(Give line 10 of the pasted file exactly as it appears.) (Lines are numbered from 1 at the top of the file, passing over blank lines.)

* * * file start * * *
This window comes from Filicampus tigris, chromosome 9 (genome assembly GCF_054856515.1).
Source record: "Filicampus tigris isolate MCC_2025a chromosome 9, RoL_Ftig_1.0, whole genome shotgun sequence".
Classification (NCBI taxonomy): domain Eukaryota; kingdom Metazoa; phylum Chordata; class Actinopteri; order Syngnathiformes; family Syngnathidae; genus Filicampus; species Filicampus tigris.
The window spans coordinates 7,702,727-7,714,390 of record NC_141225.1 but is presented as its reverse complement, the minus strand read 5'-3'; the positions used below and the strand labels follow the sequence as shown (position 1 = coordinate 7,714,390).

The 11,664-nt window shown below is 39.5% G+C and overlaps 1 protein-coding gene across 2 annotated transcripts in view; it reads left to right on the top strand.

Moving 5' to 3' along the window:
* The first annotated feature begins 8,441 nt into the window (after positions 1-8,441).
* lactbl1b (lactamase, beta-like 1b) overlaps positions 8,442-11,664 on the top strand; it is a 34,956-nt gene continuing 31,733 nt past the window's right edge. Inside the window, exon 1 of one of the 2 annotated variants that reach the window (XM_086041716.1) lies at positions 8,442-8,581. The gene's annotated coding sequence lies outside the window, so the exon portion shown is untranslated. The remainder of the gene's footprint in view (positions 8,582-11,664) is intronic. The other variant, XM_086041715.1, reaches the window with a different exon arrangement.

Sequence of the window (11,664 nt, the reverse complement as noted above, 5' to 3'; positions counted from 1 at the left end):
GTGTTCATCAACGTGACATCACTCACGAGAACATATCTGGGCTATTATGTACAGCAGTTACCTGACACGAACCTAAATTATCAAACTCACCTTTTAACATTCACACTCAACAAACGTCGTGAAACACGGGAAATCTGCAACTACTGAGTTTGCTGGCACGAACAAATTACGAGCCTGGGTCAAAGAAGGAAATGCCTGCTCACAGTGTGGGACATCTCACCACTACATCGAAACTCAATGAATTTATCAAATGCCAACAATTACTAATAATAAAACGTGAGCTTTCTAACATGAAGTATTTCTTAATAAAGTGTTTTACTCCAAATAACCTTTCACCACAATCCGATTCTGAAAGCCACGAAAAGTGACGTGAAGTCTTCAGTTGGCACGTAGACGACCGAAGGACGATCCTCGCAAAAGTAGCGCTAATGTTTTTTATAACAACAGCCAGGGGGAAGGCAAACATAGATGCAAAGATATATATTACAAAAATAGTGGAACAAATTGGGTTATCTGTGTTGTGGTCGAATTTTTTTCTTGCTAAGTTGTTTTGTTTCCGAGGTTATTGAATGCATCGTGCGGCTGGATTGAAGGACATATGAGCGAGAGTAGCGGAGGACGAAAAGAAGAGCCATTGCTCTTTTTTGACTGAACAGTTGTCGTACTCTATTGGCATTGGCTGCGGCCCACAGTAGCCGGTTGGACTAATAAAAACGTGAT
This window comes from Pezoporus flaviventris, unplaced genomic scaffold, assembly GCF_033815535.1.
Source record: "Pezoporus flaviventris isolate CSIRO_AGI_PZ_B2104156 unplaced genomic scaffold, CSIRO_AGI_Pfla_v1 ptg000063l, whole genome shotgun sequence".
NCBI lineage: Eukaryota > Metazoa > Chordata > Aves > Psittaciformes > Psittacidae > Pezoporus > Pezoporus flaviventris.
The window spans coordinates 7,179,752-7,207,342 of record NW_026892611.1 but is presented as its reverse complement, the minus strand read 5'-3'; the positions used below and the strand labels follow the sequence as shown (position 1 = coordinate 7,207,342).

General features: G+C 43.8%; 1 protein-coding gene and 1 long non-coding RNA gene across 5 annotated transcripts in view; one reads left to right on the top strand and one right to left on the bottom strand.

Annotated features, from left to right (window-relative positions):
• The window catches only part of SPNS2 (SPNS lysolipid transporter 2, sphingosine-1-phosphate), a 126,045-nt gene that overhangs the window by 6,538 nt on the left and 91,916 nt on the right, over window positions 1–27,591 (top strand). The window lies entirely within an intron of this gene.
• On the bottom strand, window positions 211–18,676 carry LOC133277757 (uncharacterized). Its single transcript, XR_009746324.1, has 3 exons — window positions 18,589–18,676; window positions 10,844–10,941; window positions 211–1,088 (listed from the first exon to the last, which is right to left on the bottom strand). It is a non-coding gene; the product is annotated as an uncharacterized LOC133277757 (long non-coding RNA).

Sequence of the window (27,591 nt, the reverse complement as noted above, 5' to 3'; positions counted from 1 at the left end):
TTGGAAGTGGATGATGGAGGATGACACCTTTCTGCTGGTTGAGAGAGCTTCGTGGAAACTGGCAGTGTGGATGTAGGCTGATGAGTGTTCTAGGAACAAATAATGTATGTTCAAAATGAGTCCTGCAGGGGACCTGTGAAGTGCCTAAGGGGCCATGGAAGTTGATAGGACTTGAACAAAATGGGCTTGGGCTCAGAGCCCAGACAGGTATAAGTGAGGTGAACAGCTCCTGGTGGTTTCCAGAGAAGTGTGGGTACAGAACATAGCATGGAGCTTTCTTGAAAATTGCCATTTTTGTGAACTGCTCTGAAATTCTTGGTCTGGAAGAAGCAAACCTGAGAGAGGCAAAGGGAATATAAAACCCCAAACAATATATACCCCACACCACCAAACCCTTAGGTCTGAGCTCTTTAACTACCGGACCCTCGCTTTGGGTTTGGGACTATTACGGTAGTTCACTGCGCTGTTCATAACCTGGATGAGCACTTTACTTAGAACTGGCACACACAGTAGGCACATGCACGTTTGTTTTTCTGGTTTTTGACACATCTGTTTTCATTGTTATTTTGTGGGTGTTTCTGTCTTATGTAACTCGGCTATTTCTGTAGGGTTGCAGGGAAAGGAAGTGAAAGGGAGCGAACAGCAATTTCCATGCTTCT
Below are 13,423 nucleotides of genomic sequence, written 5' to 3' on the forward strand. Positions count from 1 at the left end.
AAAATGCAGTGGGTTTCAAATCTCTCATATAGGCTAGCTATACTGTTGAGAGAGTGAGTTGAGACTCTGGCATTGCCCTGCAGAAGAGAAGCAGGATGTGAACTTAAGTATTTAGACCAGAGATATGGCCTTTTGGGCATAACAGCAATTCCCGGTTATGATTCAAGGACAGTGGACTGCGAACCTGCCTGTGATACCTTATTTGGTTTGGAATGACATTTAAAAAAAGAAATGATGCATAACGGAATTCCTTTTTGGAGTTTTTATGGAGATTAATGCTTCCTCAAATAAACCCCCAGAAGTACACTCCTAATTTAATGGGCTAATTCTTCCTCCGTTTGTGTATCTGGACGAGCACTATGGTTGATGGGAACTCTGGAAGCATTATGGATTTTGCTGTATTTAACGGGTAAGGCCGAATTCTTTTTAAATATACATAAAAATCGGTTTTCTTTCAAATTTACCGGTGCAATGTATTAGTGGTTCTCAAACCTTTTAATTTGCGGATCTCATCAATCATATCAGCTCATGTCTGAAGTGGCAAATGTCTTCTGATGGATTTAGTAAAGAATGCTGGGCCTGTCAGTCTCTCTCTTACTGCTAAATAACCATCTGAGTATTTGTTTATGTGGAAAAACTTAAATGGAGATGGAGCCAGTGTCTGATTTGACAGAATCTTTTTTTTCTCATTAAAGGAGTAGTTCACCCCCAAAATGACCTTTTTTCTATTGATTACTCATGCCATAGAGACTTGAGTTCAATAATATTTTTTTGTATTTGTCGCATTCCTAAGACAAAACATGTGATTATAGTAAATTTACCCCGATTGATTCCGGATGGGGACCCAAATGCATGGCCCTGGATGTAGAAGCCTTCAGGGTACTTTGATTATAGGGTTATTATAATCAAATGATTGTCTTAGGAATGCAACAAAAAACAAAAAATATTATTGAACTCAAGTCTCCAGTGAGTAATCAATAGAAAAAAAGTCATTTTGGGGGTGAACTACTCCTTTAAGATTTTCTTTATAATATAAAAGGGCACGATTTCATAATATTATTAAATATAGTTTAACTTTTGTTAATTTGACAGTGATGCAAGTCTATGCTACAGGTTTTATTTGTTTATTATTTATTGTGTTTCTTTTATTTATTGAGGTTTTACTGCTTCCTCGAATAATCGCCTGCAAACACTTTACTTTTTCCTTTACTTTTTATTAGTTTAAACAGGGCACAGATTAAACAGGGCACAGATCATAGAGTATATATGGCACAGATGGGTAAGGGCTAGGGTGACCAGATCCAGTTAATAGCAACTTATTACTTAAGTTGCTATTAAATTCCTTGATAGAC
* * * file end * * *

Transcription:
GTGTTCATCAACGTGACATCACTCACGAGAACATATCTGGGCTATTATGTACAGCAGTTACCTGACACGAACCTAAATTATCAAACTCACCTTTTAACATTCACACTCAACAAACGTCGTGAAACACGGGAAATCTGCAACTACTGAGTTTGCTGGCACGAACAAATTACGAGCCTGGGTCAAAGAAGGAAATGCCTGCTCACAGTGTGGGACATCTCACCACTACATCGAAACTCAATGAATTTATCAAATGCCAACAATTACTAATAATAAAACGTGAGCTTTCTAACATGAAGTATTTCTTAATAAAGTGTTTTACTCCAAATAACCTTTCACCACAATCCGATTCTGAAAGCCACGAAAAGTGACGTGAAGTCTTCAGTTGGCACGTAGACGACCGAAGGACGATCCTCGCAAAAGTAGCGCTAATGTTTTTTATAACAACAGCCAGGGGGAAGGCAAACATAGATGCAAAGATATATATTACAAAAATAGTGGAACAAATTGGGTTATCTGTGTTGTGGTCGAATTTTTTTCTTGCTAAGTTGTTTTGTTTCCGAGGTTATTGAATGCATCGTGCGGCTGGATTGAAGGACATATGAGCGAGAGTAGCGGAGGACGAAAAGAAGAGCCATTGCTCTTTTTTGACTGAACAGTTGTCGTACTCTATTGGCATTGGCTGCGGCCCACAGTAGCCGGTTGGACTAATAAAAACGTGAT